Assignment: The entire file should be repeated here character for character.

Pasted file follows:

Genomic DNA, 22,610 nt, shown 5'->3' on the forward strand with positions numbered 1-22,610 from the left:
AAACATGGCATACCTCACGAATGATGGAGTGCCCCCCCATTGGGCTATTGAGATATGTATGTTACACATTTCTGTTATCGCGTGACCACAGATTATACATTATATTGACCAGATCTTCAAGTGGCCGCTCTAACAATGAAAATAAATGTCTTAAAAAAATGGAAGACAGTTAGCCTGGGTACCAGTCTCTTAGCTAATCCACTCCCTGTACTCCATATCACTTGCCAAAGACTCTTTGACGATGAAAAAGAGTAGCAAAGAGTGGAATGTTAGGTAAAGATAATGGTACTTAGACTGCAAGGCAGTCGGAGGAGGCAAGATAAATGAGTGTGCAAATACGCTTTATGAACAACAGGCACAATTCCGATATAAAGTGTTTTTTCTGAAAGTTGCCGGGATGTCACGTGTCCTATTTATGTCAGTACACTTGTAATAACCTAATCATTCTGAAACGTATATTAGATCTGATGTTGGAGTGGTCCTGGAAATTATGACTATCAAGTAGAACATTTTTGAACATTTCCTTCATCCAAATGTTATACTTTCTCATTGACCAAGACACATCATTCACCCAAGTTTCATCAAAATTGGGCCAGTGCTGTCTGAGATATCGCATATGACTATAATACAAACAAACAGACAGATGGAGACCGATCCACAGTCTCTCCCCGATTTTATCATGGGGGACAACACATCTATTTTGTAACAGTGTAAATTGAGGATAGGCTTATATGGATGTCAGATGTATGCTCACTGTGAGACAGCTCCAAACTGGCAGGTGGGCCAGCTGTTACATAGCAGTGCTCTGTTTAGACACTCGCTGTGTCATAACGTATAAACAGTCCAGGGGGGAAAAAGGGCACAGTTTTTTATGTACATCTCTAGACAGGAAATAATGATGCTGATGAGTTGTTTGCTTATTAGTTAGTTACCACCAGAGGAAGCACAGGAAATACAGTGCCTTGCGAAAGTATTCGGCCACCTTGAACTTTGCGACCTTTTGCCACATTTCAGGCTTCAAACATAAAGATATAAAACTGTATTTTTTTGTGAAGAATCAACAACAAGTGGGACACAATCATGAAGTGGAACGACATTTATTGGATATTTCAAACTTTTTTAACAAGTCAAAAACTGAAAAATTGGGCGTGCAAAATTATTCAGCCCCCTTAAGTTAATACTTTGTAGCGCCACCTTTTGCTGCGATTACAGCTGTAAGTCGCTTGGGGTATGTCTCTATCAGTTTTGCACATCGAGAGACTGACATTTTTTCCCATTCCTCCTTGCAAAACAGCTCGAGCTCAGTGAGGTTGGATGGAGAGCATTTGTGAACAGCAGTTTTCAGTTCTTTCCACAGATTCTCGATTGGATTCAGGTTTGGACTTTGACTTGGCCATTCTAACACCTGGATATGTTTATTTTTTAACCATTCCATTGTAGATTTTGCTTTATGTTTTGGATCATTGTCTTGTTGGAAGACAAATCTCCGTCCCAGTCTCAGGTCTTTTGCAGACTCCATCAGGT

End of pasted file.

Genomic DNA, 22,610 nt, shown 5'->3' on the forward strand with positions numbered 1-22,610 from the left:
AAACATGGCATACCTCACGAATGATGGAGTGCCCCCCCATTGGGCTATTGAGATATGTATGTTACACATTTCTGTTATCGCGTGACCACAGATTATACATTATATTGACCAGATCTTCAAGTGGCCGCTCTAACAATGAAAATAAATGTCTTAAAAAAATGGAAGACAGTTAGCCTGGGTACCAGTCTCTTAGCTAATCCACTCCCTGTACTCCATATCACTTGCCAAAGACTCTTTGACGATGAAAAAGAGTAGCAAAGAGTGGAATGTTAGGTAAAGATAATGGTACTTAGACTGCAAGGCAGTCGGAGGAGGCAAGATAAATGAGTGTGCAAATACGCTTTATGAACAACAGGCACAATTCCGATATAAAGTGTTTTTTCTGAAAGTTGCCGGGATGTCACGTGTCCTATTTATGTCAGTACACTTGTAATAACCTAATCATTCTGAAACGTATATTAGATCTGATGTTGGAGTGGTCCTGGAAATTATGACTATCAAGTAGAACATTTTTGAACATTTCCTTCATCCAAATGTTATACTTTCTCATTGACCAAGACACATCATTCACCCAAGTTTCATCAAAATTGGGCCAGTGCTGTCTGAGATATCGCATATGACTATAATACAAACAAACAGACAGATGGAGACCGATCCACAGTCTCTCCCCGATTTTATCATGGGGGACAACACATCTATTTTGTAACAGTGTAAATTGAGGATAGGCTTATATGGATGTCAGATGTATGCTCACTGTGAGACAGCTCCAAACTGGCAGGTGGGCCAGCTGTTACATAGCAGTGCTCTGTTTAGACACTCGCTGTGTCATAACGTATAAACAGTCCAGGGGGGAAAAAGGGCACAGTTTTTTATGTACATCTCTAGACAGGAAATAATGATGCTGATGAGTTGTTTGCTTATTAGTTAGTTACCACCAGAGGAAGCACAGGAAATACAGTGCCTTGCGAAAGTATTCGGCCACCTTGAACTTTGCGACCTTTTGCCACATTTCAGGCTTCAAACATAAAGATATAAAACTGTATTTTTTTGTGAAGAATCAACAACAAGTGGGACACAATCATGAAGTGGAACGACATTTATTGGATATTTCAAACTTTTTTAACAAGTCAAAAACTGAAAAATTGGGCGTGCAAAATTATTCAGCCCCCTTAAGTTAATACTTTGTAGCGCCACCTTTTGCTGCGATTACAGCTGTAAGTCGCTTGGGGTATGTCTCTATCAGTTTTGCACATCGAGAGACTGACATTTTTTCCCATTCCTCCTTGCAAAACAGCTCGAGCTCAGTGAGGTTGGATGGAGAGCATTTGTGAACAGCAGTTTTCAGTTCTTTCCACAGATTCTCGATTGGATTCAGGTTTGGACTTTGACTTGGCCATTCTAACACCTGGATATGTTTATTTTTTAACCATTCCATTGTAGATTTTGCTTTATGTTTTGGATCATTGTCTTGTTGGAAGACAAATCTCCGTCCCAGTCTCAGGTCTTTTGCAGACTCCATCAGGT